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Healthy skim milk?

Is skim milk really healthier?
Photo by: Hobvias Sudoneighm via Flickr

For many years now organizations such as US Department of Agriculture, American Heart Assoc., and American Academy of Pediatrics have been recommending drinking low fat or skim milk as a healthy alternative to whole milk. The reason for the recommendation is that drinking low fat milk will help you control your weight, and reduce diseases associated with consuming saturated fat.

While this advice has been embrace by many in the diet and nutrition industry, recent studies show that there might not be any support for these recommendations. Many of the studies are showing the opposite to be true.

Skim milk is created by taking whole milk and separating the fat out of it, leaving a blue tinted, water liquid. The process also strips out many of the fat-soluble vitamins. In order to make this milk more appealing to the public powdered milk solids, as well as vitamins A and D are added back into the milk.

A 2013 Swedish study, reported on by the National Institute of Health, showed that in a study of 1782 men, those that drank whole milk were much less likely to become obese. This study was a direct contradiction to what health professional have been saying for years.

Another study released in the European Journal of Nutrition concluded that there was no evidence supporting these claims. The study found that there was no link between drinking whole milk and obesity. In fact, a study released Archives of Diseases in Childhood found that just the opposite was true, that there was more weight gain associated with children drinking low fat dairy.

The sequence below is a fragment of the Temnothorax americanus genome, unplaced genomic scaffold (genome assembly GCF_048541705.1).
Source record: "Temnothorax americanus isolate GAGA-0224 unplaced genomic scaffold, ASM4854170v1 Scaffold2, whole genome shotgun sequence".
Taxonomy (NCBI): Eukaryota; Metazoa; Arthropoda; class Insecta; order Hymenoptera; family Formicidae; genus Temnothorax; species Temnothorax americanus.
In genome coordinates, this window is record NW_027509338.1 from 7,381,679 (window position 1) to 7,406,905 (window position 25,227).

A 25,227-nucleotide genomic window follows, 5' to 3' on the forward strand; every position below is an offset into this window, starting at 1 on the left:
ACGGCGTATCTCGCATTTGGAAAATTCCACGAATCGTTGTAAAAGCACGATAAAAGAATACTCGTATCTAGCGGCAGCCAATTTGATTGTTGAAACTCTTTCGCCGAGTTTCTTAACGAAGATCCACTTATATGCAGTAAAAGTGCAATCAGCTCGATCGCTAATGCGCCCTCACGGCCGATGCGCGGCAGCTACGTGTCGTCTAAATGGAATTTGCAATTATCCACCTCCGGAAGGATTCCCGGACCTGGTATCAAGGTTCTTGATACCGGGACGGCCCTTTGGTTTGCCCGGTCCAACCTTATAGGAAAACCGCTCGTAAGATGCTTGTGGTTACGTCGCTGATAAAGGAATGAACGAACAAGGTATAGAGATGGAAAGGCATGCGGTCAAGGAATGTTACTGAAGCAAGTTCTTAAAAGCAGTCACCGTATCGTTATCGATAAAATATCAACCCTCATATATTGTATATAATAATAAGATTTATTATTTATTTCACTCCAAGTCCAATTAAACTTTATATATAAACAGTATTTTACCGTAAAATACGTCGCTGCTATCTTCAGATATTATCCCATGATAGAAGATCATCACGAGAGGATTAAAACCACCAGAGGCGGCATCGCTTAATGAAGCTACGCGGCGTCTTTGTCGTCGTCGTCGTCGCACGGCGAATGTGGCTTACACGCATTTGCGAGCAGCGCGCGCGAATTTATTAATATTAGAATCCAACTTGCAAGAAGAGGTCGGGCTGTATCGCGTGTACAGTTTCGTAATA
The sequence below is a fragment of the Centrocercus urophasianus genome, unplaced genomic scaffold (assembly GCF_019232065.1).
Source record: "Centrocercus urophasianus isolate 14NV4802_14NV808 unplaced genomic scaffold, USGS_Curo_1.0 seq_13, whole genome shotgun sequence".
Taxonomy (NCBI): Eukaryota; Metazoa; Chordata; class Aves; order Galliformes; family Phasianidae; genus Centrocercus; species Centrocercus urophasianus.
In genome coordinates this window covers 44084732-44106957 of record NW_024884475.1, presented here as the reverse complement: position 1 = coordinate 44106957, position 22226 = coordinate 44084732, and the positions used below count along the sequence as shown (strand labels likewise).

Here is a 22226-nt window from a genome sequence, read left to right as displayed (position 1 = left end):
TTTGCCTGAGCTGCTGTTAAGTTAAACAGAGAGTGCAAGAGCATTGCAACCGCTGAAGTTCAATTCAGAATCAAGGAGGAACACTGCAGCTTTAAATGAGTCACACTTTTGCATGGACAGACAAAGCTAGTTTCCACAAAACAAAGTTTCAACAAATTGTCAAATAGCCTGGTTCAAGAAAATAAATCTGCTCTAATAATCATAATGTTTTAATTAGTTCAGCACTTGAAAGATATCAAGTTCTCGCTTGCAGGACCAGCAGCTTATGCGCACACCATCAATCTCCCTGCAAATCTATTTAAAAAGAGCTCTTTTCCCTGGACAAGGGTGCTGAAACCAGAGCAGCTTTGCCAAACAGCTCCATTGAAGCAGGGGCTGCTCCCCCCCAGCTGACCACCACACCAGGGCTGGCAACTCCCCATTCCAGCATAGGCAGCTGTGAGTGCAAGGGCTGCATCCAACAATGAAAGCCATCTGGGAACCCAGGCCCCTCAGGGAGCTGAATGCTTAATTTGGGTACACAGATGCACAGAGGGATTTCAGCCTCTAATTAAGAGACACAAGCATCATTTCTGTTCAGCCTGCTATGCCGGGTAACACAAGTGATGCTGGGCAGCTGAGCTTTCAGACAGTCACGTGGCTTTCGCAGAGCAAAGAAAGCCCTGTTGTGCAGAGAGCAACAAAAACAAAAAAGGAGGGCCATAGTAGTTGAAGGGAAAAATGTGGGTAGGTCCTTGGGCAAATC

Greg Miller of the American Dairy Council suggests that there may be a bioactive substance in dairy fat that changes the way our bodies metabolize and burn fat. There are many in the healthy eating community that feel that whole foods work together in a way that we don't understand. When part of that whole food is altered or removed, it changes the way we digest it.

Another explanation looks more toward human behavior. in the JAMA Pediatrics, Dr. David Ludwig and Dr. Walter Willett argue that there is little evidence to support any claims of better health outcomes than for those that drink skim milk instead of whole milk. One reason is that lower fat intake does not necessarily mean lower calorie intake. One of the benefits of fat in the diet is that it is more filling. Because skim milk does not have the fat, people are consuming more calories from other sources in order to feel full.

As more and more research is being done in the area of diet and nutrition, it's important that you do not accept on blind faith the conventional wisdom of the past.

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